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Cooke residents plow through road opening


The question of when Yellowstone National Park plans to plow a road started a squabble this week among Cooke City Chamber of Commerce board members and Cooke City business owners.

At a meeting Thursday night at the Cooke City Community Center, about 50 community members gathered to tell the Chamber of Commerce that they want the road open soon to make way for tourists, said Cooke City resident Jan Gaertner, who owns Buns N Beds restaurant and cabins.

The Chamber of Commerce, despite business owners’ requests, informed Yellowstone National Park officials that they should not plow the road until the end of May, Gaertner said.

The section of road being discussed is a short stretch of U.S. Highway 212 between the east entrance of Cooke City and the Wyoming  state line. When clear, it enables tourists to come from Cody, Wyo., and also from Billings over the Chief Joseph Scenic Highway. Later in the year, tourists can arrive from Red Lodge over the Beartooth Highway.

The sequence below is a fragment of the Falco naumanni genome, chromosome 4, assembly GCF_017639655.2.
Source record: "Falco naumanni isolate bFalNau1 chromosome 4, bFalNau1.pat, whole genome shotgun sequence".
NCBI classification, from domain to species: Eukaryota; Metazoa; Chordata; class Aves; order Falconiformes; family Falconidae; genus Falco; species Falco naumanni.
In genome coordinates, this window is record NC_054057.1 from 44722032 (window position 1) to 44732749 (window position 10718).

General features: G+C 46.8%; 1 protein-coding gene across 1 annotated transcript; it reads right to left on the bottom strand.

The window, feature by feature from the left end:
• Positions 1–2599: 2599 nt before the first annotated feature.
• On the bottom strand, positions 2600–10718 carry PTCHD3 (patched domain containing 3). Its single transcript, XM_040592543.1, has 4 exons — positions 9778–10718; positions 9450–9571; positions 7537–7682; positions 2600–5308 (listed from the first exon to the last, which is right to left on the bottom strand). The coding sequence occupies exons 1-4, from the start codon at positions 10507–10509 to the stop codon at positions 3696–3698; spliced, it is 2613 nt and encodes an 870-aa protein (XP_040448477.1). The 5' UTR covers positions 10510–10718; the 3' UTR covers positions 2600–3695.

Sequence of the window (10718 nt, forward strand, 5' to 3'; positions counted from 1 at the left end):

When the road is not plowed, it is a destination for snowmobilers.

The controversy began earlier this week when Yellowstone National Park officials offered the Cooke City Chamber of Commerce the choice of plowing the road either very early, March 11, or very late, May 27, said Tom Wolse, co-owner of Stop The Car Trading Post. 

Wolse said he believes the source of the dispute is that park officials made an unrealistic proposal, offering only a too-early option and a too-late option. 

The chamber asked Yellowstone National Park Superintendent Dan Wenk if it was possible to plow the road after April 15 but before May 27, and Wenk said this would not be possible, Wolse said. 

Typically, the road is plowed in the beginning of May, Wolse said.

Some people think March 11 is too early because it shortens snowmobilers’ access, but many people believe May 27 is much too late because it postpones tourist access, Wolse said. 

If tourists can’t get into Cooke City, “businesses are gonna shut down,” he said. 

In a recent survey done by Montana State University, a majority of Cooke City businesses said they would prefer the road to be open all year, said Matt Schneider, owner of Miner’s Saloon and member of the Cooke City Chamber.

Schneider was the only board member on the Chamber of Commerce who voted to open the road earlier rather than later. 

Having the road open is also a public safety issue, said Gaertner, who is also an EMT responder. 

When the road is closed, emergency responders have to transport patients by snowmobile to Pilot Creek Campground on the state line, where they can be picked up by an ambulance from Cody, Wyo., she said.